Toby: Yes. First, the people within nonprofits are usually fabulous and passionate and they so believe in what they’re doing. Passion is one of the things that make social media tick. If you don’t have passion for what you’re doing, you’re not going to sustain it over the long term. Social Media is not a one-shot deal like an ad or a PR release. For the most part, social media is a long-term commitment. So nonprofits usually have that passion, and it drives their outbound content. But more and more I see nonprofits talking about themselves. Often their streams are about me me me me me. It’s not about you. And that’s the difference again between social media and traditional marketing: The customer is always at the center. So I encourage nonprofits to step out of the ‘me’ box, and to look for other organizations, their donors, their volunteers, or even their staff members, who can provide content and information that’s not directly related to the organization but does fit the organization’s mission. For instance, there might be somebody writing an article about what organizations like yours do. Link to that article. That does a couple things: it goes back to the corner grocery store relationship concept, gives you a bigger audience, brings you into a larger community. It’s refreshing for your community to be exposed to other like-minded people in addition to the brand’s point of view.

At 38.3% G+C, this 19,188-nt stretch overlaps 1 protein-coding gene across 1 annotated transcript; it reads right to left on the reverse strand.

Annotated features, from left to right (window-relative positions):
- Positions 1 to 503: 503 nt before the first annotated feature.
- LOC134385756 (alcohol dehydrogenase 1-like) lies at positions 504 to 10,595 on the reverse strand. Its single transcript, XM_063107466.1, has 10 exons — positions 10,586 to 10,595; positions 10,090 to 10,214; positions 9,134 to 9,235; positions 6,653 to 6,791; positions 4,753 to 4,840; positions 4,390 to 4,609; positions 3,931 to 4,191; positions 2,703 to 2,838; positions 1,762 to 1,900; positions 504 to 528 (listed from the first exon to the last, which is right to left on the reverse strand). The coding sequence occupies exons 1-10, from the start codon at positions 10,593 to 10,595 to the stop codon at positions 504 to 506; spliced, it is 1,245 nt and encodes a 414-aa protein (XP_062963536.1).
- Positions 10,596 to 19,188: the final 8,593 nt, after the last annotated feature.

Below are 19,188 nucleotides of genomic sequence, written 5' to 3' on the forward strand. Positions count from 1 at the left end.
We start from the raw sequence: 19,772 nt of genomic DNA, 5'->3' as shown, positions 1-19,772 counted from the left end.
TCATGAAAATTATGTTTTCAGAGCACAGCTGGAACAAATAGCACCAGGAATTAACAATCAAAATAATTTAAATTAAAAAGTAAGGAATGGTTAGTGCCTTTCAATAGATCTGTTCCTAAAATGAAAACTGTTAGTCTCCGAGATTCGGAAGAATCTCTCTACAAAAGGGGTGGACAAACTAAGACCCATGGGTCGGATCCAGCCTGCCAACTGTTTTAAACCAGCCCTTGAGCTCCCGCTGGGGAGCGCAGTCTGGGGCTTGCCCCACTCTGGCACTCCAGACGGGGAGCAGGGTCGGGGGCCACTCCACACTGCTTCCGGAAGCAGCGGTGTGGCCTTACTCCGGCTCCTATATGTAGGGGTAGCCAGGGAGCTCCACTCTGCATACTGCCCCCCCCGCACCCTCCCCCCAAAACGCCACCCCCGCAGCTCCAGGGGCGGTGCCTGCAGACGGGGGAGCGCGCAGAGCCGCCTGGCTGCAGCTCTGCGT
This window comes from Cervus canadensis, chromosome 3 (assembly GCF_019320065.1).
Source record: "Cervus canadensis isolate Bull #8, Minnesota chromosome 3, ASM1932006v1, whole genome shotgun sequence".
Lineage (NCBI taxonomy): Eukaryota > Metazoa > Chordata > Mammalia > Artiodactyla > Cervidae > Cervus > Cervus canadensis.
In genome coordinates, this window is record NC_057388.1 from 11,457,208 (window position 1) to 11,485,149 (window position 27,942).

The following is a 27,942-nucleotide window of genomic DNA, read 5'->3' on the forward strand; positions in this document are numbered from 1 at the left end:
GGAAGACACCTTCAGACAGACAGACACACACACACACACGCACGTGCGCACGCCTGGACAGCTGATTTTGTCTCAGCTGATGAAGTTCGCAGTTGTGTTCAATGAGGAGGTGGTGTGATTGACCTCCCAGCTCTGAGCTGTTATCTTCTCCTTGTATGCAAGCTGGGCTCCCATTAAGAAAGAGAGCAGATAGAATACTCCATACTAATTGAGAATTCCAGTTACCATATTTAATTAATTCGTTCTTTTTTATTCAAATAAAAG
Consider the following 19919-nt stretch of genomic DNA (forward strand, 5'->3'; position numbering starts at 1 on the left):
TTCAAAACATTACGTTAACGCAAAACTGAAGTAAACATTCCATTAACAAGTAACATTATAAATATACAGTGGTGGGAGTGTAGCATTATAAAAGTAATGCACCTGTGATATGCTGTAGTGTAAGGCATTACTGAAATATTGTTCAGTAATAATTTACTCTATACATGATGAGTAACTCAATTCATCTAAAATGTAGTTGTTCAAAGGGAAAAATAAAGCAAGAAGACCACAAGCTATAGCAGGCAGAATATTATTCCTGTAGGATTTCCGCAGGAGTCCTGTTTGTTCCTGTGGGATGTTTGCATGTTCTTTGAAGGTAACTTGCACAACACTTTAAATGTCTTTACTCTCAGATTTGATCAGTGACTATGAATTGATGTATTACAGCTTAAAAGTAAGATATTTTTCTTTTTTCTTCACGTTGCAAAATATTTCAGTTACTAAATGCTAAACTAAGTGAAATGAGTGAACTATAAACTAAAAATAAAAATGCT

MKC: Are divas born or are they made?
Toby: I think every woman has a little bit of diva in her. So I think you’re born with it. How you project it and how you bring it out and make it shine is something you learn your whole life long. Every single little girl is a diva.
Guest blogger Don Akchin writes frequently about marketing and philanthropy at donakchin.com.
This interview series is produced with the generous support of the Nonprofit Marketing and Fundraising Zone.